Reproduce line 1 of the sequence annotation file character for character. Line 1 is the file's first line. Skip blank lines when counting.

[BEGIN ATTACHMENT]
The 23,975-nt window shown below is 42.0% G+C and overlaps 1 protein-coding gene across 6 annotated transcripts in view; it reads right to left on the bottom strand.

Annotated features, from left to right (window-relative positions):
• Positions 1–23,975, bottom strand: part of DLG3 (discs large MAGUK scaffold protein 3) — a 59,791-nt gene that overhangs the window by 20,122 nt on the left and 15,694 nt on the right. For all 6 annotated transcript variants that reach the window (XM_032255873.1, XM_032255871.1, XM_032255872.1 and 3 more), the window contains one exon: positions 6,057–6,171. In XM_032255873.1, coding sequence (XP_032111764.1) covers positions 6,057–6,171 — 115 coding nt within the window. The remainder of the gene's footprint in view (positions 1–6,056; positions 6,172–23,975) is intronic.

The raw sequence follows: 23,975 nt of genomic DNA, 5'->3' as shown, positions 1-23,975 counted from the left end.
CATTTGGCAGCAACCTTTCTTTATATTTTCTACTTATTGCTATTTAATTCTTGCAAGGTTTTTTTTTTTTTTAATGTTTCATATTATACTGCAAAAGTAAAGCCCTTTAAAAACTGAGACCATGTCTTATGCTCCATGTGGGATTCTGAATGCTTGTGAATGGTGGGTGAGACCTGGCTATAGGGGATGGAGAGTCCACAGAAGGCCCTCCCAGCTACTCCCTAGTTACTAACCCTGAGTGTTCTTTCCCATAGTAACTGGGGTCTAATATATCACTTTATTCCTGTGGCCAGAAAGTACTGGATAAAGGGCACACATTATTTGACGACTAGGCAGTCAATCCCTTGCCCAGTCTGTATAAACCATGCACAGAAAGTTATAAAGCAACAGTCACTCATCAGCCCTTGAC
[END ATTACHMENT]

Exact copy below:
The 23,975-nt window shown below is 42.0% G+C and overlaps 1 protein-coding gene across 6 annotated transcripts in view; it reads right to left on the bottom strand.